Disability charity calls on UK Government to create new law to ensure all rail journeys are fully accessible by 2030
According to new analysis by Leonard Cheshire, the Government is set to miss its own target for making all railway stations step-free by 40 years.
The charity’s latest research shows that just under 40 percent of train stations across Great Britain still do not have full step-free access. Additionally, based on the Government’s current average completion rate, it will miss its 2030 target to make end to end journeys step-free by 40 years (2070), says the charity.
Even at an improved rate of 19 stations a year being made step-free from October 2019, Leonard Cheshire notes that work across the whole rail network wouldn’t be completed until 2070 as part of the Government’s Access for All funded projects.
In light of these statistics, Leonard Cheshire is calling on the UK Government to introduce new law that guarantees all rail journeys in Britain will be fully accessible by 2030.
In July 2018, the Government set out plans to make transport fully inclusive by 2030, with £300 million being made available to improve the UK’s transport network to enable disabled passengers to travel confidently and easily.
However, Leonard Cheshire’s research shows that 38 percent of rail stations across England, Scotland and Wales are still not step-free. This current inaccessibility of rail stations means disabled people will be excluded from travelling by train from their local station for work, education or to see friends and loved ones, says Leonard Cheshire.
The charity’s latest research also shows that only six train operating companies have increased the number of step-free stations they operate by over five percent, with just three delivering these improvements at 10 percent or more of their stations.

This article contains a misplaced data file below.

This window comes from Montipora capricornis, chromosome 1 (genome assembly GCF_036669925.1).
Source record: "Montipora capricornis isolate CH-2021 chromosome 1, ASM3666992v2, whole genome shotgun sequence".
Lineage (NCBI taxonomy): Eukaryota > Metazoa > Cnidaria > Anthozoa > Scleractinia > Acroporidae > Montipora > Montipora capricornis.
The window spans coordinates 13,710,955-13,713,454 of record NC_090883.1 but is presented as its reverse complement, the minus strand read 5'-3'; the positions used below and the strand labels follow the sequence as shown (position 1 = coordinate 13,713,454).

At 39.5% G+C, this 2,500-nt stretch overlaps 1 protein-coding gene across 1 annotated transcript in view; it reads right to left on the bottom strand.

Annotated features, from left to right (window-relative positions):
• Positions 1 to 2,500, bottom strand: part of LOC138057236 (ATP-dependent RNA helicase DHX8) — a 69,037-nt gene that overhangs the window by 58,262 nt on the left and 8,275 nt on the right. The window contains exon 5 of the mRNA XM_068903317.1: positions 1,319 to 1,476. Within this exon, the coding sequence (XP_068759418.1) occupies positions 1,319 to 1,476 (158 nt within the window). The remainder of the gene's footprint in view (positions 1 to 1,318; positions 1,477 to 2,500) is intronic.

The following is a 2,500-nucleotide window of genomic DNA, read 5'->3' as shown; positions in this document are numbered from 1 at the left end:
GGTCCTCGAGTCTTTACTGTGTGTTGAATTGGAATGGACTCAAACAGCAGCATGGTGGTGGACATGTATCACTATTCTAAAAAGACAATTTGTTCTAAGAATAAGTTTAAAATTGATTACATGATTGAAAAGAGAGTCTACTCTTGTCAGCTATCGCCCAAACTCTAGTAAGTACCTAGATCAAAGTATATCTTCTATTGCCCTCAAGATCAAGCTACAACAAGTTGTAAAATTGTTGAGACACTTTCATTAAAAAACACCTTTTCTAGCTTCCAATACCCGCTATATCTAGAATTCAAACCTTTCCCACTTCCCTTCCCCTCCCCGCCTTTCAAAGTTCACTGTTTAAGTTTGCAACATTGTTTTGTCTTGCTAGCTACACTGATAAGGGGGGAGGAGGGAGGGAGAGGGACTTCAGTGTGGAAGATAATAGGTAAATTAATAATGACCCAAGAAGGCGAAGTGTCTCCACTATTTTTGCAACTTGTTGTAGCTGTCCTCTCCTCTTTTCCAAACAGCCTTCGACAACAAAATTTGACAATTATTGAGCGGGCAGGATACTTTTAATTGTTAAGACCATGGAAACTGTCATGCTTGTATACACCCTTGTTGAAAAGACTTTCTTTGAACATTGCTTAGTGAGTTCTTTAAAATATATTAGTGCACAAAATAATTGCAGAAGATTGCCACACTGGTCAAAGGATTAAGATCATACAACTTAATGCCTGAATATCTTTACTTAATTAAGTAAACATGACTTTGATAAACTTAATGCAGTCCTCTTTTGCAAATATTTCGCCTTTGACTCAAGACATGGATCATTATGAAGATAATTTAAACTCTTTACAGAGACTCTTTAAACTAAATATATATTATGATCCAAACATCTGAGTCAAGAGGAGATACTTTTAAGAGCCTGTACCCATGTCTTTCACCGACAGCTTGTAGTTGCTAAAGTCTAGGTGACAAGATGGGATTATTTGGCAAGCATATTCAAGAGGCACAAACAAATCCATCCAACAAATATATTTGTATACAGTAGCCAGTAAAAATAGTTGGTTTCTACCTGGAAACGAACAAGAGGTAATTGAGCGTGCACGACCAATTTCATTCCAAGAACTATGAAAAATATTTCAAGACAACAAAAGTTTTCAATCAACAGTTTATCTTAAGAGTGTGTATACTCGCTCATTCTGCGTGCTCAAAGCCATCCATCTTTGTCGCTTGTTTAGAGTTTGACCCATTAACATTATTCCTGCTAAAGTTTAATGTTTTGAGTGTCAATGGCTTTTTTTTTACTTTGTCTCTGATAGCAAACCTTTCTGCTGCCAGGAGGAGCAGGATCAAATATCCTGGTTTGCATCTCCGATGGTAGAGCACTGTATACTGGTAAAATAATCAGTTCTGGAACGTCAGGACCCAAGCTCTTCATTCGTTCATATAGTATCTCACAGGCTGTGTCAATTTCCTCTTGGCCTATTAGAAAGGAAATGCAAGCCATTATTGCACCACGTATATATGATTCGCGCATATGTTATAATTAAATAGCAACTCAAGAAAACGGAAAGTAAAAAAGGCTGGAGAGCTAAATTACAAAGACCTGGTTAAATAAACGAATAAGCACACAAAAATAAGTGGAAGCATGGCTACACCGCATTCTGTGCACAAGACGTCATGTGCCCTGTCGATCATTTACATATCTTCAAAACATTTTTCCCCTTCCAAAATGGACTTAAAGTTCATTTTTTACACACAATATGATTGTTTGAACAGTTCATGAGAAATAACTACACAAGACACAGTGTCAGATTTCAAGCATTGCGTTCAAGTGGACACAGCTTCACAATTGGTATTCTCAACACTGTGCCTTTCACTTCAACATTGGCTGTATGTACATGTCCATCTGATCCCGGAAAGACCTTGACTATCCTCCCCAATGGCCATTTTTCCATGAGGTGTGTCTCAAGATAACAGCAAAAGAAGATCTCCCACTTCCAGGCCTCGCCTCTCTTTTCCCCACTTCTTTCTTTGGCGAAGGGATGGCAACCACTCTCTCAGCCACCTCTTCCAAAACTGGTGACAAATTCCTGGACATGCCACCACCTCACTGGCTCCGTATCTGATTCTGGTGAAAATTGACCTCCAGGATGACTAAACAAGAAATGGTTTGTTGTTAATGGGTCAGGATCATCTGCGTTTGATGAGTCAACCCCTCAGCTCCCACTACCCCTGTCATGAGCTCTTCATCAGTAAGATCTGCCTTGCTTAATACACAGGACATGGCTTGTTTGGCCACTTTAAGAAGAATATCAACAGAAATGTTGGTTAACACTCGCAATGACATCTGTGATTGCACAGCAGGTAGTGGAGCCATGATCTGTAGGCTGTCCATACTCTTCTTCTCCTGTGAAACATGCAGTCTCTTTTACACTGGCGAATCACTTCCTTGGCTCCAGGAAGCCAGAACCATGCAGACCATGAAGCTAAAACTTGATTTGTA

Overall, the percentage of stations that are step-free has changed by under five percent in all but two regions.
Kathy, who is a wheelchair user, relies on trains in Suffolk and her experiences have put her off public transport. She said: “Before I had mobility problems, I worked in London and commuted all the time. As soon as I had to start using a wheelchair, I started to have anxiety. I had to get used to the idea that I just couldn’t go everywhere I used to go.
“If I could count on rail to be accessible, I’d be free to travel further and not just for work. If I could get on and off trains quickly and easily, and be treated like any other passenger, I’d be more confident and would travel for pleasure.
“I will not travel during the Christmas period. Stations are congested and difficult to navigate in my wheelchair. People don’t always look where they are going and run in front of my wheelchair – I end up hitting them if I can’t break in time!”
Leonard Cheshire is now campaigning for legislation that will compel the government and rail operators to ensure all stations are fit for use by disabled people by 2030. It wants end to end journeys to be fully accessible from the purchase of a ticket through to station and on-board train information.
Neil Heslop, Chief Executive of Leonard Cheshire, commented: “This is a timely reminder that our current rail network often excludes disabled people from making journeys others take for granted.
“As families look to enjoy the festive season together, accessibility issues will add unnecessary stress to disabled travellers who negotiate a sub-standard network every day.
“We call on Boris Johnson to prioritise the acceleration of Access for All, so disabled people can enjoy the life opportunities provided through modern, accessible rail travel.”
Leonard Cheshire has also launched a new campaign called Trains for All to make rail transport accessible for everyone. The charity is encouraging people to join by adding their name in support of the campaign to make a more impactful message. You can join the campaign here